Personal essay on hazing rituals, consequences garners honor
Joni Tevis, the Bennette E. Geer Professor of English at Furman University, has won her second Pushcart Prize.
This time the plaudits came thanks to the essay “If Your Dreams Don’t Scare You,” a tour through history of hazing experiences—including her own—published in The Georgia Review.
The Pushcart Prizes award the best poetry, short fiction and essays published in smaller literary journals and magazines in the United States. Tevis’s essay will appear with other winners in The Pushcart Prize XLVII: Best of the Small Presses 2023 edition, available Nov. 15, 2022.
“Joni Tevis writes insightfully about the social dynamics that lead to abusive hazing rituals and the consequences for victims’ lives,” said C.J. Bartunek, managing editor of The Georgia Review. “In the process, she takes readers into the hidden worlds of some fascinating subcultures, from elite college marching bands to the bizarre traditions of 19th-century secret societies to the 1950s space race, in which ambitious participants must determine how far they are willing to go to succeed. ‘If Your Dreams Don’t Scare You’ is an unforgettable essay, which we were proud to publish.”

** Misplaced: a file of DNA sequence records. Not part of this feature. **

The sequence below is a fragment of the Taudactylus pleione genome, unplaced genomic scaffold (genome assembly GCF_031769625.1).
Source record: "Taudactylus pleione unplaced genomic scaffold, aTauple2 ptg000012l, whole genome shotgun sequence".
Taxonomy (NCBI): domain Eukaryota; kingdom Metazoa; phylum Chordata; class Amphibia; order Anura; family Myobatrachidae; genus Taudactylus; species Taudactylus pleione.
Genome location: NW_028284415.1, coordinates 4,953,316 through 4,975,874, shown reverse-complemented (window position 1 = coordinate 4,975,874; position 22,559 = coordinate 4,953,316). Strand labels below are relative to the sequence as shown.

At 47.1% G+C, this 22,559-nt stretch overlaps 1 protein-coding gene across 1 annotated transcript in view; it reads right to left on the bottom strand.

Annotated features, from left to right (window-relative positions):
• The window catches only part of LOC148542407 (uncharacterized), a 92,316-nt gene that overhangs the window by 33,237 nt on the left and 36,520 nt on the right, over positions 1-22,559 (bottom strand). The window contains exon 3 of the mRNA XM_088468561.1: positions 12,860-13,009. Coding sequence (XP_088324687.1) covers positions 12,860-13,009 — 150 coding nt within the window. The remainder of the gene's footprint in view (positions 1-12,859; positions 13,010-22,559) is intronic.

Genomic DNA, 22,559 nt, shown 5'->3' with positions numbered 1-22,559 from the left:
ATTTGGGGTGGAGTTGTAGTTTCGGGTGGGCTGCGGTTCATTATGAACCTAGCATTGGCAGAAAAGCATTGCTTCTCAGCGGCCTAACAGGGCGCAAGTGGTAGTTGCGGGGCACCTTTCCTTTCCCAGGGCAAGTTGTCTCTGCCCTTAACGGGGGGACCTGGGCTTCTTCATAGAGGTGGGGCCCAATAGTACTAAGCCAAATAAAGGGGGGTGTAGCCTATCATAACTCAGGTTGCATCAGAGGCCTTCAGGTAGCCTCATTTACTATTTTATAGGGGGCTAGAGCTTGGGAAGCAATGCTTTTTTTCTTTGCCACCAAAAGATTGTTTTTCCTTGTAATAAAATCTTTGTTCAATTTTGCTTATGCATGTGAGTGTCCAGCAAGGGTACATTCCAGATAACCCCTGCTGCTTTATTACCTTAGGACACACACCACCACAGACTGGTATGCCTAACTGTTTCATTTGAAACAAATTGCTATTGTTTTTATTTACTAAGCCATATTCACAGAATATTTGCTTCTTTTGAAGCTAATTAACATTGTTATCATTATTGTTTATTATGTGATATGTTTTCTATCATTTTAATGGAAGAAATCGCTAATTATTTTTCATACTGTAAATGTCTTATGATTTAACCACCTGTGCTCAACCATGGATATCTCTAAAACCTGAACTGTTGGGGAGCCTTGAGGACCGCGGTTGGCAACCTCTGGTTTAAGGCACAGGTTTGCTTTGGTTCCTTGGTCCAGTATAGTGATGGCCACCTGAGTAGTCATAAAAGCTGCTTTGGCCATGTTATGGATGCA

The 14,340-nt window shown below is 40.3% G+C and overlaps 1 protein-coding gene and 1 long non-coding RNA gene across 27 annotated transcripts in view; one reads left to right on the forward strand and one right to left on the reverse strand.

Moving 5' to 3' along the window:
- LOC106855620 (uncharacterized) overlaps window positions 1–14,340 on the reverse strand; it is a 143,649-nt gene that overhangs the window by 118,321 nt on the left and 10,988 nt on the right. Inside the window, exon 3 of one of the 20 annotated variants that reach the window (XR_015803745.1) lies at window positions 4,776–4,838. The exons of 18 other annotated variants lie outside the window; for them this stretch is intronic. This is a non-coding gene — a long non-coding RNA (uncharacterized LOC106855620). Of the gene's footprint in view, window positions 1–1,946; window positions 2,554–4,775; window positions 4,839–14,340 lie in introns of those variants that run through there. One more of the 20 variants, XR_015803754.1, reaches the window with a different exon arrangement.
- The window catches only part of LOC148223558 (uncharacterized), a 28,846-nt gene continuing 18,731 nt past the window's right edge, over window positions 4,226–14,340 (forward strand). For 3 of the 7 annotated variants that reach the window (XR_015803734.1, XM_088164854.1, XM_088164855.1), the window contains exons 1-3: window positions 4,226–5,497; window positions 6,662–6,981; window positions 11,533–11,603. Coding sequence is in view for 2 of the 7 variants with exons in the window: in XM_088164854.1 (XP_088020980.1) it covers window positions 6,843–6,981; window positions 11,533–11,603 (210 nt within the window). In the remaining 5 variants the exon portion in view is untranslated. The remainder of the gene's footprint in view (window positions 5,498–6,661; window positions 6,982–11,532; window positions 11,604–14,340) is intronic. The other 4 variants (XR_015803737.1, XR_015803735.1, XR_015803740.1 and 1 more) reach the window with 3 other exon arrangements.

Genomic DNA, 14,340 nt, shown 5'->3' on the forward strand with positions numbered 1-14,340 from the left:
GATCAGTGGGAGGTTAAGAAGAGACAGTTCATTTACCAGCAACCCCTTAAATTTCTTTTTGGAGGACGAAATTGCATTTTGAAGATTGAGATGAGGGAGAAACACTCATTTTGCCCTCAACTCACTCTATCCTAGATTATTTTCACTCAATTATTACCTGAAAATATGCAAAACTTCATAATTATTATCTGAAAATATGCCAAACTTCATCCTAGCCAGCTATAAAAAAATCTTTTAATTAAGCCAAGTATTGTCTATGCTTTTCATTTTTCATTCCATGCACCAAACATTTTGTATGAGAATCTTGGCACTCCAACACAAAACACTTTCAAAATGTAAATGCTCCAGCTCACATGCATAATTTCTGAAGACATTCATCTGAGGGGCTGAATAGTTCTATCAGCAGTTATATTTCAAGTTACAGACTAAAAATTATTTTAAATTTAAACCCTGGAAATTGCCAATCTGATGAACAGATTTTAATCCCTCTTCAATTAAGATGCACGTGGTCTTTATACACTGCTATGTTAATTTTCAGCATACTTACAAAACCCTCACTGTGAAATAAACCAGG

“If Your Dreams Don’t Scare You” centers around Tevis’s experience as a member of the marching band at Florida State University, where she earned her bachelor’s degree.
“One thing I’m really happy about is the community that writing and publishing this essay has allowed me to build,” Tevis said. “I wrote this from a place of sorrow, of losing the community that marching band had been for me. For me, being hazed in this way was a radically alone-making thing—I didn’t talk about it, not with the others who had been through it, and not with friends or family back home. When I finally started to write about it, after many years, I didn’t realize the loneliness that I still carried with me, like a scar this experience caused me to have.”
Working with Bartunek, Tevis said, helped her “shape the piece into something that wasn’t just for me, but was for other people, other readers. After the piece’s publication, I’ve heard from other band members who’ve reached out to connect with me about this material. I’m so thankful for that. This is what I want my writing to do: to help us feel less alone, to help build communities.
“This essay means a lot to me, not only because it was so hard to write, but because it allowed me the great gift of writing my way into a new community. I’m so honored that it will be reprinted in the Pushcart Prize anthology, finding its way to new readers,” Tevis said.
Tevis’s first Pushcart-winning essay, “What the Body Knows,” was published in the 2015 edition of the compendium. Her first collection of essays, The Wet Collection: A Field Guide to Iridescence and Memory, was published in 2007. Her second, The World Is On Fire, was a Kirkus Best Book of 2015. Tevis’s writing has also appeared in The Oxford American, Shenandoah, Conjunctions, AGNI, The Bellingham Review, North Dakota Quarterly and Barrelhouse. She earned an M.F.A. and a Ph.D. from the University of Houston. She joined Furman’s faculty in 2008.